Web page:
« Return to Blog

Travel Scams: Don’t let your dream vacation turn into a nightmare.

in Protecting Your Identity
travel scam

The number of Americans traveling internationally this year is expected to be higher than it was before the pandemic. That’s good news for tourists, who can find some great deals, and for businesses catering to their needs, many of whom are still recovering from the financial hits they took during the past four years. It’s also great news for scammers and thieves, who unfortunately are finding new ways to rob you out of your money online or straight out of your pocket. Don’t let your dream vacation turn into a nightmare – take precautions at every step of the journey, from the initial planning to checking your credit card and account statements once you return home.

We travel to enjoy ourselves, have new experiences, and make lasting memories. We spend a lot of time and money to make it happen, but all it takes is one bad encounter to ruin an entire trip. With a bit of awareness and some proactive steps, you can protect yourself and ensure a smooth and enjoyable travel experience. Below is a brief guide on how to identify common travel scams, prevent getting scammed during the planning phase, and safeguard against frauds and scams while on vacation.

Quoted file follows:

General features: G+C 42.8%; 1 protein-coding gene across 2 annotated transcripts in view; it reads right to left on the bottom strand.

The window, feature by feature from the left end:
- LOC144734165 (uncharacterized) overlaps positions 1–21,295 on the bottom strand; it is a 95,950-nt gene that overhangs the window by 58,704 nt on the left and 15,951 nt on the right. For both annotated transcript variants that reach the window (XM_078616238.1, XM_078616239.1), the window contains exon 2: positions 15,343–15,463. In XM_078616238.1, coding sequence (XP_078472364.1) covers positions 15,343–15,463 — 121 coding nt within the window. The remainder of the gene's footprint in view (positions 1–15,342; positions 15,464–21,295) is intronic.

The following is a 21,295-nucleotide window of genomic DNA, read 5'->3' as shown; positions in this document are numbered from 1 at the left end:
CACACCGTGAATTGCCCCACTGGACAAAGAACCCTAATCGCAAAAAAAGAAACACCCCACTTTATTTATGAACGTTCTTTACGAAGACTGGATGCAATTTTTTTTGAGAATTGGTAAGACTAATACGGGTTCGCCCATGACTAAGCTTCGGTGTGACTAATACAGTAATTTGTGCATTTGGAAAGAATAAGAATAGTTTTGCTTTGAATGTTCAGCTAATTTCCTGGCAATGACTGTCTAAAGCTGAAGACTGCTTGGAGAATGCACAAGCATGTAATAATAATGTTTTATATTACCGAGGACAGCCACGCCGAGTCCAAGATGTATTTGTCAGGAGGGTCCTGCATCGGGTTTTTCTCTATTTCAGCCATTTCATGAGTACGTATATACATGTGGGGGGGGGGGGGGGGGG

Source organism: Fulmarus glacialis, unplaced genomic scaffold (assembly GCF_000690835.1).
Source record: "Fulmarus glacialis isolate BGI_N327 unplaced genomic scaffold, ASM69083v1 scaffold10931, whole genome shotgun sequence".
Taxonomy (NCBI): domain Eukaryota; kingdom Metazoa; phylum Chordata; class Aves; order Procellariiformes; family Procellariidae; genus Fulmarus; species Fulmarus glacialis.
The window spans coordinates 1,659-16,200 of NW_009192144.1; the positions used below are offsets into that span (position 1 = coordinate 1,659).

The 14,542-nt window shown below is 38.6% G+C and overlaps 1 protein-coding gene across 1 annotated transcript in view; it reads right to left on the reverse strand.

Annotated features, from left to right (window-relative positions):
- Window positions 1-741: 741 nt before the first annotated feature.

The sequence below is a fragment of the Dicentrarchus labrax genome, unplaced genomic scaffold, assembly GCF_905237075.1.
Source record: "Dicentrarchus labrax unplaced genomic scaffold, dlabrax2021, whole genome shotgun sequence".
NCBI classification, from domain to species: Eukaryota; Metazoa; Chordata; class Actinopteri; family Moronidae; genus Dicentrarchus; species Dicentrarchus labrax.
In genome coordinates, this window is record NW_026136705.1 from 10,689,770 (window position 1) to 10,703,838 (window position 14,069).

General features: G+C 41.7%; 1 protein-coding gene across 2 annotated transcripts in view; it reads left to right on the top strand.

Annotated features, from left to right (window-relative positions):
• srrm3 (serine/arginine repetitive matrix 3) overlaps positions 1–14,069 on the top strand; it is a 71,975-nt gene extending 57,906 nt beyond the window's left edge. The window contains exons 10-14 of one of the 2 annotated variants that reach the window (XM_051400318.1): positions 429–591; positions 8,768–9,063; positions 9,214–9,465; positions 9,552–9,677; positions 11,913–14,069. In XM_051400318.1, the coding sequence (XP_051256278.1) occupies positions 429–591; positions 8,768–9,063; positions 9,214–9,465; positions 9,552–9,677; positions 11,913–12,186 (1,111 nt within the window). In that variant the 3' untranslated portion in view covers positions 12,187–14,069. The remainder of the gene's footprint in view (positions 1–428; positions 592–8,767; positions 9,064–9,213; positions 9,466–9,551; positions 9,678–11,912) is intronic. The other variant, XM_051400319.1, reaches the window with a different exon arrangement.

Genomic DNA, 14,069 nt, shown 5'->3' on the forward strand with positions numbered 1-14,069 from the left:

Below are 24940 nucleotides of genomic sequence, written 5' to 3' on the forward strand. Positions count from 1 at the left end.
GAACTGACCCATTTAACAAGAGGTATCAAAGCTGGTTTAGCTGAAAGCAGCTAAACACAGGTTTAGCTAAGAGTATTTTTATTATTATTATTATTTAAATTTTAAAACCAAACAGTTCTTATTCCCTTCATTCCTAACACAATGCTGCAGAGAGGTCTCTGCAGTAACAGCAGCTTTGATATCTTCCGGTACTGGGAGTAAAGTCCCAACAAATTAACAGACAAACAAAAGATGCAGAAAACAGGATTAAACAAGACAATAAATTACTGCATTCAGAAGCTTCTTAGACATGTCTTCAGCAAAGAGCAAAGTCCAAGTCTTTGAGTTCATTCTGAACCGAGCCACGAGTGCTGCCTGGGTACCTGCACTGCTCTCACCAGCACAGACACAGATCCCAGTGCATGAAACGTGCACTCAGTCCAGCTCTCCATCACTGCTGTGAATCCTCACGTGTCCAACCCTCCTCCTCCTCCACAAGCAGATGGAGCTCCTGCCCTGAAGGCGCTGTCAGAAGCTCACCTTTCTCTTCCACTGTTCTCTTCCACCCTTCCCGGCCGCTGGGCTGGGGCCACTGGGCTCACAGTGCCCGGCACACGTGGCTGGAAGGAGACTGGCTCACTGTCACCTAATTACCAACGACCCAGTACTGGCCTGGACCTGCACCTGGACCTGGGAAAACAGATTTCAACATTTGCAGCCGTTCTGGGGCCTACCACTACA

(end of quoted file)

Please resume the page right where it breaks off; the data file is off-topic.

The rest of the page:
Before You Book: Avoiding Fraudulent Travel Operators

Verify the Credibility of Travel Agencies and Websites: Before making any bookings, ensure that the travel agency or website is legitimate. Look for reviews on independent platforms like TripAdvisor or Google Reviews. Check the company’s contact information; a legitimate business should have a physical address and a verifiable phone number. If a business looks questionable, it probably is.

In the same vein, beware of the Too-Good-to-Be-True Deal. Extremely low prices can be a red flag for a scam. Scammers often use attractive deals to lure unsuspecting travelers into paying for trips that never materialize.

Use Secure Payment Methods: Always use a credit card for bookings. Credit cards offer better fraud protection compared to other payment methods. Never transfer money directly to someone’s personal bank account, use unsecured payment methods like wire transfers, or make payments using apps like Apple Pay, Zelle or Venmo to people or businesses with whom you don’t have any experience.

Check for Professional Affiliations: Legitimate travel operators often have affiliations with professional organizations like the American Society of Travel Agents (ASTA) or the Association of British Travel Agents (ABTA). Membership in these bodies adds a layer of credibility but do some additional research to make sure these companies are legitimate if you’ve never heard of them before (it’s always wise to ask friends and family members for referrals).

During the Planning Phase: Safeguarding Your Trip

Get Everything in Writing: Always ask for confirmations and receipts to be sent to you via email or postal service. Having detailed records of your bookings and payments can protect you in case something goes wrong.

Research Your Destination Thoroughly: Understand common scams that occur at your destination. Distinct locations may have unique scams, such as fake entry fees to attractions or rigged taxi meters. Travel Advisor, Lonely Planet, and Rick Steves are all useful sources for this information. Check the State Department website for travel alerts and security warnings before you go.